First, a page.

If they are not listed, they get fewer opportunities.
In 2007 it appeared that the collection of M HKA included 85 female artists (internationally) out of a total of 550 or good for 15%. Ten years later, that percentage rose by 3% to 18% or 124 women (internationally) out of 691 artists.
If they are not in the collection, they cannot be displayed.
How can the museum be the ambassador of visual culture in Flanders if it forgets that our female artists are also part of it? If we gradually have to realize that visual art is the face of Flanders and our greatest asset, shouldn't we also gradually realize that that face is largely feminine and multicultural? Why don't we read anything about them in the mission text? Why are they absent? Where is the diversity?
The M HKA has certainly made efforts in recent years to show more female artists and that is only to be welcomed. But there is as yet no question of an equal balance and equal opportunities. No fewer than three female "Bs" are to be found in the museum's programming, they do not yet have that honor.
Not only does it require a better infrastructure to become the museum of the future, but above all a change in mentality. How can the M HKA play a full part in the European (sub) top if the museum in the mission text forgets that female artists are also entitled to their space and recognition, if they are underrepresented in the presentations and the collection?
As long as the museum does not focus on the thorough elimination of that imbalance and injustice, it can never fulfill that ambitious function. And with a growth in the collection of 3% in 10 years, it will be a very long time before the museum becomes a fully-fledged museum.
There is a very large group of female artists in Belgium / Flanders who work at a professional high level. It is very unfortunate that now in 2017 it is still not evident that our female artists who are important players in the field of contemporary art, both nationally and internationally, are still being forgotten when it comes to recognition and appreciation for their work. , when it comes to mapping history, when it comes to being part of (future) memory.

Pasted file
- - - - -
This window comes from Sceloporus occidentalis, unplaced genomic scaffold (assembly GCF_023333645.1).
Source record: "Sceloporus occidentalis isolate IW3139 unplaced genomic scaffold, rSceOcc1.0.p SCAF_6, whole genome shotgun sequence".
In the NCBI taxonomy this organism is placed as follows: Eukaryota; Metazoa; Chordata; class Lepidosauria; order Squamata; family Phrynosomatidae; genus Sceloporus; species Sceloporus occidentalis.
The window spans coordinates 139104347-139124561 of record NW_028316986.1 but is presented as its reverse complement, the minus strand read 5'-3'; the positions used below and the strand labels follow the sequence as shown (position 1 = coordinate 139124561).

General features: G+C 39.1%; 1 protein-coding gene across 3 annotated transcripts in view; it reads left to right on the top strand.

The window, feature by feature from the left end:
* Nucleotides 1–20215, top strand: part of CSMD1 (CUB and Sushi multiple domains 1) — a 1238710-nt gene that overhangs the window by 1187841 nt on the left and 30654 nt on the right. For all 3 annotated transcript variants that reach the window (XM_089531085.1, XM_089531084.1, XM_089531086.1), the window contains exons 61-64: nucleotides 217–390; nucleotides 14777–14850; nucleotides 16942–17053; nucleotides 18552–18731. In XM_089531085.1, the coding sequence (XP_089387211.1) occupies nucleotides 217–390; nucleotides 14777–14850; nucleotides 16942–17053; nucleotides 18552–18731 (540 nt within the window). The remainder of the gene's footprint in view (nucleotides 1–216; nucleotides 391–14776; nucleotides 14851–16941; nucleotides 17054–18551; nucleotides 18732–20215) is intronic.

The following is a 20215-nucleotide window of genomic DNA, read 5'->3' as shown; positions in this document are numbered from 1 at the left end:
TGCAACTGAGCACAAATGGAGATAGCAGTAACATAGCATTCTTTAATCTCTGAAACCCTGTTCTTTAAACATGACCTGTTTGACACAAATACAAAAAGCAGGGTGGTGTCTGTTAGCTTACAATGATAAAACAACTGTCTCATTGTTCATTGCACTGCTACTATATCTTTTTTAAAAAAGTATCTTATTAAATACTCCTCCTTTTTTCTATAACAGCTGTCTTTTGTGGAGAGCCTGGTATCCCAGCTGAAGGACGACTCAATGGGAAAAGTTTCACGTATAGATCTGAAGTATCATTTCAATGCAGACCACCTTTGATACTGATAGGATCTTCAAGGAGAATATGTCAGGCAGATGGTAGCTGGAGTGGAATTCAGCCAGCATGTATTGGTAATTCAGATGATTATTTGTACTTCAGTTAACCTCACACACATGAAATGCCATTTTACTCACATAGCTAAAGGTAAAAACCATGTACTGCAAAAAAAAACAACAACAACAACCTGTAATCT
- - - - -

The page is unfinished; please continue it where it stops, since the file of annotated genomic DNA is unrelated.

Michaelina Woutiers will have her first solo exhibition in 2018. The Curator is Katlijne Van der Stighelen, author of "Vrouwenstreken" , who has made her life's work restoring art history. She will give Michaelina Woutiers, one of our greatest painters of the 17th century, her space in the Rubens House 400 years after her death.
I wish the museum of the future, the M HKA a lot of success, but let us celebrate that future together with an open mind, with all artists.
Provide a lot of room for female artists in our museum of the future so that we do not have to wait another 400 years for a female curator who is aware of this historical discrimination.
Actively eliminating that discrimination, that is the first step.

Karin Hanssen
Visual artist, doctor in the arts
Researcher at KASKA, founder of Picture This! Gender & Art (2017) and CWAB (2011), a research and promotion platform with database for contemporary female artists working in Belgium.

See Pieters, Rudy "Too few female artists in Flemish museums" De Morgen, 16.04.2007

Info M HKA, January 31, 2017

See Van der Stighelen, Katlijne, Vrouwenstreken. Unforgettable women from the Low Countries, (Lannoo, October 2010)